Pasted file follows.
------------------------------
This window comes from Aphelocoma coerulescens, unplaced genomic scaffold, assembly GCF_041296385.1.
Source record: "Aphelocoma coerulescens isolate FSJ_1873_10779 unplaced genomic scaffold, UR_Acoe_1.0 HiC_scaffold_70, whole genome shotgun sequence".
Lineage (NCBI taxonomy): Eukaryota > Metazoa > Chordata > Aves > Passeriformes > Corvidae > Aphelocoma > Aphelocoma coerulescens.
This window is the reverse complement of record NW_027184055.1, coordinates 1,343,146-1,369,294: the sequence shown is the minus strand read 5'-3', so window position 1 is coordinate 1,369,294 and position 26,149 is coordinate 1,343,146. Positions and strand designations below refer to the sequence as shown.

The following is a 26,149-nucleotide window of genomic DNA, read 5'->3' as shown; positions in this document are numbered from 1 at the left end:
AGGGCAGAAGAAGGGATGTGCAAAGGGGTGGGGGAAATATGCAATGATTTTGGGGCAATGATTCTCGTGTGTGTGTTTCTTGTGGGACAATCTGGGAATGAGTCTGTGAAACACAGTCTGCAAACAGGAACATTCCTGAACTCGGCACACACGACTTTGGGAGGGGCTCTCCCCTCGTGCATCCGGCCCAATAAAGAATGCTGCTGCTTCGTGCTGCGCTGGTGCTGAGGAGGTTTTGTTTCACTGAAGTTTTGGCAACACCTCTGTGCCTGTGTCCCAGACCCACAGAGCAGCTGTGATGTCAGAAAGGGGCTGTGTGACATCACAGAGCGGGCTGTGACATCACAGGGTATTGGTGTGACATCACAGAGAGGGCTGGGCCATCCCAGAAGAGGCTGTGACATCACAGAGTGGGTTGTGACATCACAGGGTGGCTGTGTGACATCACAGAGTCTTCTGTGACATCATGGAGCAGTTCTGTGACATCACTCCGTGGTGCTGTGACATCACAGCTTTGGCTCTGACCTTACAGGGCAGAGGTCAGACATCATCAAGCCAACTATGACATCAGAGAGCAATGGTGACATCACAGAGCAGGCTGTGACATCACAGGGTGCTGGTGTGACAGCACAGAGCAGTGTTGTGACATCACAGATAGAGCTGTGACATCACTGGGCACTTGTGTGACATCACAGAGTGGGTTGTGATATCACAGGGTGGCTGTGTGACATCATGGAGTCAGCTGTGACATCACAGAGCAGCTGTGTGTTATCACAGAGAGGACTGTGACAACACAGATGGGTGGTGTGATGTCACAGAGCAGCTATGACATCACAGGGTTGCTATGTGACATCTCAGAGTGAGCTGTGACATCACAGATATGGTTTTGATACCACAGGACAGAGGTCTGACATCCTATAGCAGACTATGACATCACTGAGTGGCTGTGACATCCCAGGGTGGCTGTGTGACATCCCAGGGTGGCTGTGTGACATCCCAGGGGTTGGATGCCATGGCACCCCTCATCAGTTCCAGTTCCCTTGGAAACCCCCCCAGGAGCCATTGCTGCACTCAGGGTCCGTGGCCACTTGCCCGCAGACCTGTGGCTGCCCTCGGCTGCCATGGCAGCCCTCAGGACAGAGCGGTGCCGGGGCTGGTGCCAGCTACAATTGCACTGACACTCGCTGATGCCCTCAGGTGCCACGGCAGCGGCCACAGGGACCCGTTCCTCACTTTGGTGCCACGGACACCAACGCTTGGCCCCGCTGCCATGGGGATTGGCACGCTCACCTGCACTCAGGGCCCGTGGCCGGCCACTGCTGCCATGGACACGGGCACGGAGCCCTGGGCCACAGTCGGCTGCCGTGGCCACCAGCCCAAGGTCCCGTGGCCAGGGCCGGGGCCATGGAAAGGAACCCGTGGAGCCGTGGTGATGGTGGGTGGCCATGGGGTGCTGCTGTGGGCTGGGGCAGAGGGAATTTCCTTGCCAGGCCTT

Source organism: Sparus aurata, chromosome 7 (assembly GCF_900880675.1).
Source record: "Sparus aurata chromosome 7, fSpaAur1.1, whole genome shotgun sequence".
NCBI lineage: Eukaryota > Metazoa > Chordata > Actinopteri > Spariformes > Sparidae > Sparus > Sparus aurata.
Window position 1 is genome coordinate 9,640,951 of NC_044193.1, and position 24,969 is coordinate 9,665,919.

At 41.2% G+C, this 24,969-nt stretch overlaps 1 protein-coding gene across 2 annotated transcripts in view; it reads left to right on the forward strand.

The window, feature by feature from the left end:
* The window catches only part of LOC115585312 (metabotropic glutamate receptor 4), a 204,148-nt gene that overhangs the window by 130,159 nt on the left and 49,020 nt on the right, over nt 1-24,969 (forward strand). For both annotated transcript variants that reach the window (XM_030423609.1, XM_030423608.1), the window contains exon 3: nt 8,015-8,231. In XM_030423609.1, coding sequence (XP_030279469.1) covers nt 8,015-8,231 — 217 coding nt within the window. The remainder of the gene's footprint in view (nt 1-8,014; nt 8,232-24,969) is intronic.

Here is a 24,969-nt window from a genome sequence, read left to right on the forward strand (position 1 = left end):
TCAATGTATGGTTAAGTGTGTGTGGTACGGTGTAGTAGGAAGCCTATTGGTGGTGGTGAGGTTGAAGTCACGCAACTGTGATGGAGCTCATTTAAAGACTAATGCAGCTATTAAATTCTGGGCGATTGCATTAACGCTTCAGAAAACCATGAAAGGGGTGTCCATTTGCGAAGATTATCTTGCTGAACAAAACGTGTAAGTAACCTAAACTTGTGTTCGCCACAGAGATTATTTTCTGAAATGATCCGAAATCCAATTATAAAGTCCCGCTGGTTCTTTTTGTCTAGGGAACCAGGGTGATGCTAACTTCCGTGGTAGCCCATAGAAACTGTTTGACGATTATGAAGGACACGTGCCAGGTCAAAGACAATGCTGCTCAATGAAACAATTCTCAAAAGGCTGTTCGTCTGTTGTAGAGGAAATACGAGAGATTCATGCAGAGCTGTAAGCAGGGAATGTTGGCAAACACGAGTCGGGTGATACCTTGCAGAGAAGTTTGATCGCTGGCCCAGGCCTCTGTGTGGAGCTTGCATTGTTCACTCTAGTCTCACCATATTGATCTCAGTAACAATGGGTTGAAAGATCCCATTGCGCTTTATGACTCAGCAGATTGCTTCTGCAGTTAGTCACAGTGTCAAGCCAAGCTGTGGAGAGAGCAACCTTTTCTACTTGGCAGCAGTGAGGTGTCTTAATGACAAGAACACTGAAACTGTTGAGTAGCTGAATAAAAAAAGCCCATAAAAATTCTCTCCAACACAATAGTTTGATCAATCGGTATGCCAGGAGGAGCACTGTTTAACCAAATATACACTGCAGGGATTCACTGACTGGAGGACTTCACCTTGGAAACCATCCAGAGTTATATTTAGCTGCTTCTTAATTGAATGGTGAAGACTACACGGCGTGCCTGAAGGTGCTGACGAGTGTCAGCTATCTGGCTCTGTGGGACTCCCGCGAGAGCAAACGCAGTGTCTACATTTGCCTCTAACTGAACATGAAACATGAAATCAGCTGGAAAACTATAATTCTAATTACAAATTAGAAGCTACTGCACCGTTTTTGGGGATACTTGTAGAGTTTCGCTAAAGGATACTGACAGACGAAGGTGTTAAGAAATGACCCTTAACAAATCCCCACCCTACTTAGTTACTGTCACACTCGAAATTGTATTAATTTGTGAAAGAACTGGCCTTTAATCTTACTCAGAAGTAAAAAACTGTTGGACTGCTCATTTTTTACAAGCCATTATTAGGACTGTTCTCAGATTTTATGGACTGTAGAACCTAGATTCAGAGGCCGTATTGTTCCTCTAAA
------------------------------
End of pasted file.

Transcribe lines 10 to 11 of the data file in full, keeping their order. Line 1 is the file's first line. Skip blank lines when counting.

Window position 1 is genome coordinate 9,640,951 of NC_044193.1, and position 24,969 is coordinate 9,665,919.

At 41.2% G+C, this 24,969-nt stretch overlaps 1 protein-coding gene across 2 annotated transcripts in view; it reads left to right on the forward strand.